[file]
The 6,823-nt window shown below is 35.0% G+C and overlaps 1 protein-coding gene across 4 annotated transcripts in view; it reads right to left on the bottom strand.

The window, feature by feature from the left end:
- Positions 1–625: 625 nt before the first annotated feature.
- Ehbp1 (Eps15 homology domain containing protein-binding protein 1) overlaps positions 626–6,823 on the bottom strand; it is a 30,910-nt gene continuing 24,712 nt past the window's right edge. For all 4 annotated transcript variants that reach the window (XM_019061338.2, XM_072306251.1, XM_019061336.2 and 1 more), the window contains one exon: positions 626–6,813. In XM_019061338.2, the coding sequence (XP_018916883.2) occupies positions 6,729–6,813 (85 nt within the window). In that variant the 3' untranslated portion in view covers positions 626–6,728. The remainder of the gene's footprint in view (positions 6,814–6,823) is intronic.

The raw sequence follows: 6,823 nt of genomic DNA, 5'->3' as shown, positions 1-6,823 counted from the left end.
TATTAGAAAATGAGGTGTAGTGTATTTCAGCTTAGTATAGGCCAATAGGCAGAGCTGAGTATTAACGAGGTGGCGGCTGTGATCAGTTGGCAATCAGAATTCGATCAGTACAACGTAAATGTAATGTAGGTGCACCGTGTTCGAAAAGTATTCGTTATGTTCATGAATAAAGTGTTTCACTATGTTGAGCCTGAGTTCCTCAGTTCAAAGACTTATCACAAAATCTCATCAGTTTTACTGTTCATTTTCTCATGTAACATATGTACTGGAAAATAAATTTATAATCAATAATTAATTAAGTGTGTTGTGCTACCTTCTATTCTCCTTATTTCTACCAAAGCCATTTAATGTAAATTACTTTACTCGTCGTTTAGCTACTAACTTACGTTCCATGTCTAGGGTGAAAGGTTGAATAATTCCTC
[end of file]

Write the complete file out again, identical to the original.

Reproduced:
The 6,823-nt window shown below is 35.0% G+C and overlaps 1 protein-coding gene across 4 annotated transcripts in view; it reads right to left on the bottom strand.

The window, feature by feature from the left end:
- Positions 1–625: 625 nt before the first annotated feature.
- Ehbp1 (Eps15 homology domain containing protein-binding protein 1) overlaps positions 626–6,823 on the bottom strand; it is a 30,910-nt gene continuing 24,712 nt past the window's right edge. For all 4 annotated transcript variants that reach the window (XM_019061338.2, XM_072306251.1, XM_019061336.2 and 1 more), the window contains one exon: positions 626–6,813. In XM_019061338.2, the coding sequence (XP_018916883.2) occupies positions 6,729–6,813 (85 nt within the window). In that variant the 3' untranslated portion in view covers positions 626–6,728. The remainder of the gene's footprint in view (positions 6,814–6,823) is intronic.

The raw sequence follows: 6,823 nt of genomic DNA, 5'->3' as shown, positions 1-6,823 counted from the left end.
TATTAGAAAATGAGGTGTAGTGTATTTCAGCTTAGTATAGGCCAATAGGCAGAGCTGAGTATTAACGAGGTGGCGGCTGTGATCAGTTGGCAATCAGAATTCGATCAGTACAACGTAAATGTAATGTAGGTGCACCGTGTTCGAAAAGTATTCGTTATGTTCATGAATAAAGTGTTTCACTATGTTGAGCCTGAGTTCCTCAGTTCAAAGACTTATCACAAAATCTCATCAGTTTTACTGTTCATTTTCTCATGTAACATATGTACTGGAAAATAAATTTATAATCAATAATTAATTAAGTGTGTTGTGCTACCTTCTATTCTCCTTATTTCTACCAAAGCCATTTAATGTAAATTACTTTACTCGTCGTTTAGCTACTAACTTACGTTCCATGTCTAGGGTGAAAGGTTGAATAATTCCTC